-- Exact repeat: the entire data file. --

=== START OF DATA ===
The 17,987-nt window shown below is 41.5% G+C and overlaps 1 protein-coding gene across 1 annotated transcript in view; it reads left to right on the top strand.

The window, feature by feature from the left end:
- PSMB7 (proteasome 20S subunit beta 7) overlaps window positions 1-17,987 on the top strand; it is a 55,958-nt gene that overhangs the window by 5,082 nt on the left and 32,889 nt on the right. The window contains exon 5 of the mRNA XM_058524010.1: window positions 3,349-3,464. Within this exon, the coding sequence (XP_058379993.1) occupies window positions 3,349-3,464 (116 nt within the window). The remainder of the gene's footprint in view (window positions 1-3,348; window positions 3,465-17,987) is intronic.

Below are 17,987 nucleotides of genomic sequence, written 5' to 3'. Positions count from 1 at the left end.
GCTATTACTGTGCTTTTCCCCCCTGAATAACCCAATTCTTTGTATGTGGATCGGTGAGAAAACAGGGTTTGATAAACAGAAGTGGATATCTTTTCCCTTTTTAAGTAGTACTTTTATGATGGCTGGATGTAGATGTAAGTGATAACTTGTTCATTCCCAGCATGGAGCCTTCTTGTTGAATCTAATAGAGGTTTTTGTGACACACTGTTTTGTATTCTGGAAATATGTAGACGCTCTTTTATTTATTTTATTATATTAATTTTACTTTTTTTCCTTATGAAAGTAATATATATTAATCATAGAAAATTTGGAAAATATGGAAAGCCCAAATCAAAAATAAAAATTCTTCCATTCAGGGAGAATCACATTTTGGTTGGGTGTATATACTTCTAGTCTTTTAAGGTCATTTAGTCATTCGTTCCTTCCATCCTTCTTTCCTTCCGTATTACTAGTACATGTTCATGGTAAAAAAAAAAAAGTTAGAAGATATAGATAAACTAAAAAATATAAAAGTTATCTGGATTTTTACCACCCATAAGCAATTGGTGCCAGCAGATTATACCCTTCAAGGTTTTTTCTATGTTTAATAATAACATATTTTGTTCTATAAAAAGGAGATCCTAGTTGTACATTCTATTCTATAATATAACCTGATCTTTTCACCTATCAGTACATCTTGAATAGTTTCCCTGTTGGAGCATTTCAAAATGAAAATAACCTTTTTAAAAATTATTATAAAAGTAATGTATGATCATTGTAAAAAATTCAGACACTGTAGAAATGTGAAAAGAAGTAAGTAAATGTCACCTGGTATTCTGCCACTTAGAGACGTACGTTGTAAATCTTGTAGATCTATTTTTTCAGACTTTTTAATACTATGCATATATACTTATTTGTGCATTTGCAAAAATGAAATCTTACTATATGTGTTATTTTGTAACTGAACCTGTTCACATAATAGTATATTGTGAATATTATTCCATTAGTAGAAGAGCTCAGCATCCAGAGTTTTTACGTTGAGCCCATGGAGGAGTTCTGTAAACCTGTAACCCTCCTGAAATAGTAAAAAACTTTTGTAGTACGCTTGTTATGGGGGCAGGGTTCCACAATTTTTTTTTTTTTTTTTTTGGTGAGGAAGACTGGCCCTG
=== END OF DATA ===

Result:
The 17,987-nt window shown below is 41.5% G+C and overlaps 1 protein-coding gene across 1 annotated transcript in view; it reads left to right on the top strand.

The window, feature by feature from the left end:
- PSMB7 (proteasome 20S subunit beta 7) overlaps window positions 1-17,987 on the top strand; it is a 55,958-nt gene that overhangs the window by 5,082 nt on the left and 32,889 nt on the right. The window contains exon 5 of the mRNA XM_058524010.1: window positions 3,349-3,464. Within this exon, the coding sequence (XP_058379993.1) occupies window positions 3,349-3,464 (116 nt within the window). The remainder of the gene's footprint in view (window positions 1-3,348; window positions 3,465-17,987) is intronic.

Below are 17,987 nucleotides of genomic sequence, written 5' to 3'. Positions count from 1 at the left end.
GCTATTACTGTGCTTTTCCCCCCTGAATAACCCAATTCTTTGTATGTGGATCGGTGAGAAAACAGGGTTTGATAAACAGAAGTGGATATCTTTTCCCTTTTTAAGTAGTACTTTTATGATGGCTGGATGTAGATGTAAGTGATAACTTGTTCATTCCCAGCATGGAGCCTTCTTGTTGAATCTAATAGAGGTTTTTGTGACACACTGTTTTGTATTCTGGAAATATGTAGACGCTCTTTTATTTATTTTATTATATTAATTTTACTTTTTTTCCTTATGAAAGTAATATATATTAATCATAGAAAATTTGGAAAATATGGAAAGCCCAAATCAAAAATAAAAATTCTTCCATTCAGGGAGAATCACATTTTGGTTGGGTGTATATACTTCTAGTCTTTTAAGGTCATTTAGTCATTCGTTCCTTCCATCCTTCTTTCCTTCCGTATTACTAGTACATGTTCATGGTAAAAAAAAAAAAGTTAGAAGATATAGATAAACTAAAAAATATAAAAGTTATCTGGATTTTTACCACCCATAAGCAATTGGTGCCAGCAGATTATACCCTTCAAGGTTTTTTCTATGTTTAATAATAACATATTTTGTTCTATAAAAAGGAGATCCTAGTTGTACATTCTATTCTATAATATAACCTGATCTTTTCACCTATCAGTACATCTTGAATAGTTTCCCTGTTGGAGCATTTCAAAATGAAAATAACCTTTTTAAAAATTATTATAAAAGTAATGTATGATCATTGTAAAAAATTCAGACACTGTAGAAATGTGAAAAGAAGTAAGTAAATGTCACCTGGTATTCTGCCACTTAGAGACGTACGTTGTAAATCTTGTAGATCTATTTTTTCAGACTTTTTAATACTATGCATATATACTTATTTGTGCATTTGCAAAAATGAAATCTTACTATATGTGTTATTTTGTAACTGAACCTGTTCACATAATAGTATATTGTGAATATTATTCCATTAGTAGAAGAGCTCAGCATCCAGAGTTTTTACGTTGAGCCCATGGAGGAGTTCTGTAAACCTGTAACCCTCCTGAAATAGTAAAAAACTTTTGTAGTACGCTTGTTATGGGGGCAGGGTTCCACAATTTTTTTTTTTTTTTTTTTGGTGAGGAAGACTGGCCCTG